Where once he was touted as the highest paid “sportsman” in New Zealand – something which truly irked those who actually were sportsmen, like the All Blacks – there is a longevity to Steve Williams’ career as a caddie that would make him the envy of those who actually do graft for their craft.
This is Williams' 30th time caddying at the Masters, something of a milestone among those bag-carrying peers who have watched him walk with four different champions. Of course, three of them were with his old employer Tiger Woods (in 2001, 2002 and 2005) and the fourth time was with Aussie Adam Scott, in 2013.
Yet, to this day, Williams takes most pride in getting Scott to slip into a green jacket. Why? Because his man took his advice on the curling putt at the second play-off hole of sudden-death to win out over Angel Cabrera.
“That putt might be, seriously, the highlight of my career because Adam called me over to read it. He said, ‘I’m not sure on this putt, it’s dark and I’m reading it one cup out to the right’. I said, ‘Adam, this putt breaks more than it looks. I guarantee it. It’s two cups out to the right. Trust me’.”
Augusta crack down on ticket use
A new ticketing policy has been introduced at the Masters, and it would seem there is method in the decision to stop unlimited entry and re-entry on tickets.
Now, “patron tickets will be limited to three entries a day,” according to Augusta National Golf Club policy where, in previous tournaments, those attending could come and go as often as they liked during the day.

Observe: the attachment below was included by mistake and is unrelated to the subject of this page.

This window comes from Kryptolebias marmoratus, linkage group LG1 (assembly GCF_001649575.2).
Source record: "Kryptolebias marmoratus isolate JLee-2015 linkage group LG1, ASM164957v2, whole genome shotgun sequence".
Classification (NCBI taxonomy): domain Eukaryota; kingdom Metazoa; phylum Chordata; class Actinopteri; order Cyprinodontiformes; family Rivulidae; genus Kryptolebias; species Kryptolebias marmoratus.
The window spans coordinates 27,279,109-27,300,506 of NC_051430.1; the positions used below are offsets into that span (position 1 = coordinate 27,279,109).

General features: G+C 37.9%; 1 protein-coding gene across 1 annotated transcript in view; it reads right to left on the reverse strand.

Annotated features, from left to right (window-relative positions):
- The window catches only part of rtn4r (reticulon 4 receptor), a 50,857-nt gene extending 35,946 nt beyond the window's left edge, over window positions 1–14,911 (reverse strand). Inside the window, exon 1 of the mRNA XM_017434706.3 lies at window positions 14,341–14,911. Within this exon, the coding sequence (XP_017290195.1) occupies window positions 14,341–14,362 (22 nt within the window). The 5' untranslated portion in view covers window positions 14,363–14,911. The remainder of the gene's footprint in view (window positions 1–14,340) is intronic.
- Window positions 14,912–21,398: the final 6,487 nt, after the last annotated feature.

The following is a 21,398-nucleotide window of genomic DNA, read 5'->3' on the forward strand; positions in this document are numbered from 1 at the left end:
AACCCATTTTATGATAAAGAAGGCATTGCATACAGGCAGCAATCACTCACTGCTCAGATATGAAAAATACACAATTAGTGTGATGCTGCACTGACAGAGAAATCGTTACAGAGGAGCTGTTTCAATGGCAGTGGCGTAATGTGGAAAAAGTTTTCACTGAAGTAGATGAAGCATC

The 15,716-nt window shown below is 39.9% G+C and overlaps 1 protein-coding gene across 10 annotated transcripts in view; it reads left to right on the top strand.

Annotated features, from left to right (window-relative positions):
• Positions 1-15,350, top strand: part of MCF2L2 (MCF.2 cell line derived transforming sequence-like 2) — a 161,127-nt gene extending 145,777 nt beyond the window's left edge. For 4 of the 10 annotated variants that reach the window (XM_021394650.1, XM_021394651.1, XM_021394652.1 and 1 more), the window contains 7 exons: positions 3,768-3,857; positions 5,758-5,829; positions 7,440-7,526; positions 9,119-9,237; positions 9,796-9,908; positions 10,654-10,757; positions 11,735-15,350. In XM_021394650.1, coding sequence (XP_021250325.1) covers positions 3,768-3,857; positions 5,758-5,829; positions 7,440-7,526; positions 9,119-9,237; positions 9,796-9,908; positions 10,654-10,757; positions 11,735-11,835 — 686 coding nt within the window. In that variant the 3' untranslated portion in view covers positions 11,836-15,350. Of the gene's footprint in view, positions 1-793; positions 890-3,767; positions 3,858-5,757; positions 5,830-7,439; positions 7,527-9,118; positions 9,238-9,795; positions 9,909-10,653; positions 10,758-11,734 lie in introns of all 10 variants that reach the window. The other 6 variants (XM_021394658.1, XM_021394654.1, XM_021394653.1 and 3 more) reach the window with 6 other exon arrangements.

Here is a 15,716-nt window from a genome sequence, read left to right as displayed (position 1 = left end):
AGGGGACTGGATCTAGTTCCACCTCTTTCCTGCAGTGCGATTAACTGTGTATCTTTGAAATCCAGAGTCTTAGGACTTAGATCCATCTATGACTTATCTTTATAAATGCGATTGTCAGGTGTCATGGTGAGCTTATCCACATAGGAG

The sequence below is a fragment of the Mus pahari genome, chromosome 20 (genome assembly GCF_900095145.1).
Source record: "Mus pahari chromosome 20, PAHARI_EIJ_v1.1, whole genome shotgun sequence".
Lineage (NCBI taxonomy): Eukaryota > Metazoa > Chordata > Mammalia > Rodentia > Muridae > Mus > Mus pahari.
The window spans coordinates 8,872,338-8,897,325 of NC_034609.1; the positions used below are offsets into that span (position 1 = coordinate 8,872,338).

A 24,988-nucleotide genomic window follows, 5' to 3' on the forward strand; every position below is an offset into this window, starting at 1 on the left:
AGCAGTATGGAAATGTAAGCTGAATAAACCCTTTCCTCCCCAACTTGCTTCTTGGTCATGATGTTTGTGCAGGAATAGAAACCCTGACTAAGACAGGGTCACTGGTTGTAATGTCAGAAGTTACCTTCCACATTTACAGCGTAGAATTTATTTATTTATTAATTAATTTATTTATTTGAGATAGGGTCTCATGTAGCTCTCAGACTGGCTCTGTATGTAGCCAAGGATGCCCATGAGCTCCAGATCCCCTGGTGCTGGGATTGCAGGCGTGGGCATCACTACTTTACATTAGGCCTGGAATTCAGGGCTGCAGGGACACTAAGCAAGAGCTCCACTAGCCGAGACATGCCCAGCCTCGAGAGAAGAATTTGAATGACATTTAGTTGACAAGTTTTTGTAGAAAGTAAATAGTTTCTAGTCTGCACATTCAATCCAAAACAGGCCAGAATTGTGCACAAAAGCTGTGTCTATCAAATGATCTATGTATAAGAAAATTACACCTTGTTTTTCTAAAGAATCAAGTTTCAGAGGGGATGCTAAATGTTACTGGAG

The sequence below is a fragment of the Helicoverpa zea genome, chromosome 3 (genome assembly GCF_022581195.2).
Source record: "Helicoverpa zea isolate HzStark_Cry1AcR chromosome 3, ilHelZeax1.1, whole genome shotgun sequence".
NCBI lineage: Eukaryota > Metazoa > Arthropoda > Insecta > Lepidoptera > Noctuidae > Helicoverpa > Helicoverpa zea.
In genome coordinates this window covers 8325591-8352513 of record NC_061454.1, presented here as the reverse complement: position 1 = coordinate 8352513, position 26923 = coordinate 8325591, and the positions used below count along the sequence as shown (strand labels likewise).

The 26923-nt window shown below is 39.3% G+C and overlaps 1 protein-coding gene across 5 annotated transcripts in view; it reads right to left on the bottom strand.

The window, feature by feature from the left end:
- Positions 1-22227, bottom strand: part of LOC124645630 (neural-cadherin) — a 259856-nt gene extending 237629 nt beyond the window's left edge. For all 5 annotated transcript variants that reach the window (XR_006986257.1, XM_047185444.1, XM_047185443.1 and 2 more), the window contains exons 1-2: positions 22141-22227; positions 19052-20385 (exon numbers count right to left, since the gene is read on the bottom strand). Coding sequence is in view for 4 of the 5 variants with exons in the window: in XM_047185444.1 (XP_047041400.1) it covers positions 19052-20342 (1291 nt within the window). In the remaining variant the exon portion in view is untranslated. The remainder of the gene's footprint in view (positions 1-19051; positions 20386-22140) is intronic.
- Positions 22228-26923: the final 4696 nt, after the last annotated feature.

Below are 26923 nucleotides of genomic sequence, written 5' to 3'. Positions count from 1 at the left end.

The policy is aimed at halting a practice that apparently was too common, where patrons enter then sent their badges back out with someone to use to get others in; or, where a ticket was used by the same person for multiple entries simply to stockpile large quantities of merchandise.
Tiger helps McGirt the ‘idiot’
Tiger Woods told William McGirt to his face that he was “an idiot,” which the man on the receiving end took to be a piece of advice.
It came after McGirt told Woods that he was not a leaderboard watcher . . . but the 37-year-old American, playing in his first Masters, is a transformed player since keeping a closer eye on what’s going on around him and will keep a watching brief at Augusta National over the next two days.
McGirt – on the 142 mark at the midpoint and right in the heat of contention – remarked: “I don’t know if you could write this in a script and have it come out any better . . . there’s a lot of golf left and you got to put yourself in the position to make a run. And it is what it is.”
Quote of the day
"I'm not going to put too much pressure on myself, but I'd be lying to say it's not a great feeling and a great spot to be"– Charley Hoffman on reaching the midpoint in contention.
By the numbers
$325: The face value price of a four-day tournament ticket to the Masters, making it one of the best-value tickets in sport. If you can get one!